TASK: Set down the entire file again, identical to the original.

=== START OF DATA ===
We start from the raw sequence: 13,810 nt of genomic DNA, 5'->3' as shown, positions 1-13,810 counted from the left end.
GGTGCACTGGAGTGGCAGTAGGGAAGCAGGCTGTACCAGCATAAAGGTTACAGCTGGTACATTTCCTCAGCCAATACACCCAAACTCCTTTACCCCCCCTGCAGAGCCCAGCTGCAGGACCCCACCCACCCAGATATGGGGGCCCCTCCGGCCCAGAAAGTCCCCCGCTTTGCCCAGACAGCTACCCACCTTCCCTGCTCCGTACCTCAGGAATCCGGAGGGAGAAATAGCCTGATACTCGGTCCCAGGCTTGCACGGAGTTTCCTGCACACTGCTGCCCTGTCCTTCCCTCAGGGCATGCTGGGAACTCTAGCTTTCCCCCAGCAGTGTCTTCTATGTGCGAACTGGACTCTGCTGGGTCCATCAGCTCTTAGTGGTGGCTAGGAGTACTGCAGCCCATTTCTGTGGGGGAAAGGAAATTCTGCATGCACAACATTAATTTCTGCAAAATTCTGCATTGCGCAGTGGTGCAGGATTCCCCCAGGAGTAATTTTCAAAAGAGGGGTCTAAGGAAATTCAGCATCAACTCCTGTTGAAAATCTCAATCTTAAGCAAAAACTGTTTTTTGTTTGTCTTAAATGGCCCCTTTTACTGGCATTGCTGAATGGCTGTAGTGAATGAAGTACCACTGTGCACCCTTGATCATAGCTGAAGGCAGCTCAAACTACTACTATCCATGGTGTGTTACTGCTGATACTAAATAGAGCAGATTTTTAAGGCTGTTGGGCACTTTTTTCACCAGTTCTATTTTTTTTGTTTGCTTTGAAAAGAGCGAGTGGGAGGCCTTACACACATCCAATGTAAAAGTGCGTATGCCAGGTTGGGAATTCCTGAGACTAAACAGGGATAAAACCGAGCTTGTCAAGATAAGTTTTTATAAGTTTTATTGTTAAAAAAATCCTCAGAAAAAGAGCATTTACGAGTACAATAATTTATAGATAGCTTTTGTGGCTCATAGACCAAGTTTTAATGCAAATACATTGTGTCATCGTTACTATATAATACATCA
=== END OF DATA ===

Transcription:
We start from the raw sequence: 13,810 nt of genomic DNA, 5'->3' as shown, positions 1-13,810 counted from the left end.
GGTGCACTGGAGTGGCAGTAGGGAAGCAGGCTGTACCAGCATAAAGGTTACAGCTGGTACATTTCCTCAGCCAATACACCCAAACTCCTTTACCCCCCCTGCAGAGCCCAGCTGCAGGACCCCACCCACCCAGATATGGGGGCCCCTCCGGCCCAGAAAGTCCCCCGCTTTGCCCAGACAGCTACCCACCTTCCCTGCTCCGTACCTCAGGAATCCGGAGGGAGAAATAGCCTGATACTCGGTCCCAGGCTTGCACGGAGTTTCCTGCACACTGCTGCCCTGTCCTTCCCTCAGGGCATGCTGGGAACTCTAGCTTTCCCCCAGCAGTGTCTTCTATGTGCGAACTGGACTCTGCTGGGTCCATCAGCTCTTAGTGGTGGCTAGGAGTACTGCAGCCCATTTCTGTGGGGGAAAGGAAATTCTGCATGCACAACATTAATTTCTGCAAAATTCTGCATTGCGCAGTGGTGCAGGATTCCCCCAGGAGTAATTTTCAAAAGAGGGGTCTAAGGAAATTCAGCATCAACTCCTGTTGAAAATCTCAATCTTAAGCAAAAACTGTTTTTTGTTTGTCTTAAATGGCCCCTTTTACTGGCATTGCTGAATGGCTGTAGTGAATGAAGTACCACTGTGCACCCTTGATCATAGCTGAAGGCAGCTCAAACTACTACTATCCATGGTGTGTTACTGCTGATACTAAATAGAGCAGATTTTTAAGGCTGTTGGGCACTTTTTTCACCAGTTCTATTTTTTTTGTTTGCTTTGAAAAGAGCGAGTGGGAGGCCTTACACACATCCAATGTAAAAGTGCGTATGCCAGGTTGGGAATTCCTGAGACTAAACAGGGATAAAACCGAGCTTGTCAAGATAAGTTTTTATAAGTTTTATTGTTAAAAAAATCCTCAGAAAAAGAGCATTTACGAGTACAATAATTTATAGATAGCTTTTGTGGCTCATAGACCAAGTTTTAATGCAAATACATTGTGTCATCGTTACTATATAATACATCA